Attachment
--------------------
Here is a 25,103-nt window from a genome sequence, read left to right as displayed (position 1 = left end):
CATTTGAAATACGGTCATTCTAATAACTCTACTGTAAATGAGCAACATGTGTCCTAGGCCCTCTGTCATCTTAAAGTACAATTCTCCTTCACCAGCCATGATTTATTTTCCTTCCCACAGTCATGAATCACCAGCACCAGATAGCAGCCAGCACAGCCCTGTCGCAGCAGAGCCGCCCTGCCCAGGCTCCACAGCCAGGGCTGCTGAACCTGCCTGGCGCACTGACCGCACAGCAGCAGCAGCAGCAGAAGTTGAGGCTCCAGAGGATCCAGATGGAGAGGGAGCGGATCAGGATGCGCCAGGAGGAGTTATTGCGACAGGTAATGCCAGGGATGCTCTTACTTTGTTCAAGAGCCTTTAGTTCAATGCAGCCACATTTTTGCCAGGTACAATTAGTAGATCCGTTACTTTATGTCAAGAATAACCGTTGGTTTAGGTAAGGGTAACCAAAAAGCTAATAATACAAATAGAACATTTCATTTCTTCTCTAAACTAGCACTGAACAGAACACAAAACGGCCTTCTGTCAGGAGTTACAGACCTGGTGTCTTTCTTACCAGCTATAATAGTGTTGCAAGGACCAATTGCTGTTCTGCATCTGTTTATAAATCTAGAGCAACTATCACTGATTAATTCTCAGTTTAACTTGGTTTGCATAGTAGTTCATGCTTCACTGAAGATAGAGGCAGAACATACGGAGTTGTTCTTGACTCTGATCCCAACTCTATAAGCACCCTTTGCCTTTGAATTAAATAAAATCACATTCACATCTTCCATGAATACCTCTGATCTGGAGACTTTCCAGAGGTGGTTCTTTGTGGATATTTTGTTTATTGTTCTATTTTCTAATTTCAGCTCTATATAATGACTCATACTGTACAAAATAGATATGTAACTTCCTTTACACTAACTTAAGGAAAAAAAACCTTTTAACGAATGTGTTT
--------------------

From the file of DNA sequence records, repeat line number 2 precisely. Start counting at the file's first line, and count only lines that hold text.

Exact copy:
CATTTGAAATACGGTCATTCTAATAACTCTACTGTAAATGAGCAACATGTGTCCTAGGCCCTCTGTCATCTTAAAGTACAATTCTCCTTCACCAGCCATGATTTATTTTCCTTCCCACAGTCATGAATCACCAGCACCAGATAGCAGCCAGCACAGCCCTGTCGCAGCAGAGCCGCCCTGCCCAGGCTCCACAGCCAGGGCTGCTGAACCTGCCTGGCGCACTGACCGCACAGCAGCAGCAGCAGCAGAAGTTGAGGCTCCAGAGGATCCAGATGGAGAGGGAGCGGATCAGGATGCGCCAGGAGGAGTTATTGCGACAGGTAATGCCAGGGATGCTCTTACTTTGTTCAAGAGCCTTTAGTTCAATGCAGCCACATTTTTGCCAGGTACAATTAGTAGATCCGTTACTTTATGTCAAGAATAACCGTTGGTTTAGGTAAGGGTAACCAAAAAGCTAATAATACAAATAGAACATTTCATTTCTTCTCTAAACTAGCACTGAACAGAACACAAAACGGCCTTCTGTCAGGAGTTACAGACCTGGTGTCTTTCTTACCAGCTATAATAGTGTTGCAAGGACCAATTGCTGTTCTGCATCTGTTTATAAATCTAGAGCAACTATCACTGATTAATTCTCAGTTTAACTTGGTTTGCATAGTAGTTCATGCTTCACTGAAGATAGAGGCAGAACATACGGAGTTGTTCTTGACTCTGATCCCAACTCTATAAGCACCCTTTGCCTTTGAATTAAATAAAATCACATTCACATCTTCCATGAATACCTCTGATCTGGAGACTTTCCAGAGGTGGTTCTTTGTGGATATTTTGTTTATTGTTCTATTTTCTAATTTCAGCTCTATATAATGACTCATACTGTACAAAATAGATATGTAACTTCCTTTACACTAACTTAAGGAAAAAAAACCTTTTAACGAATGTGTTT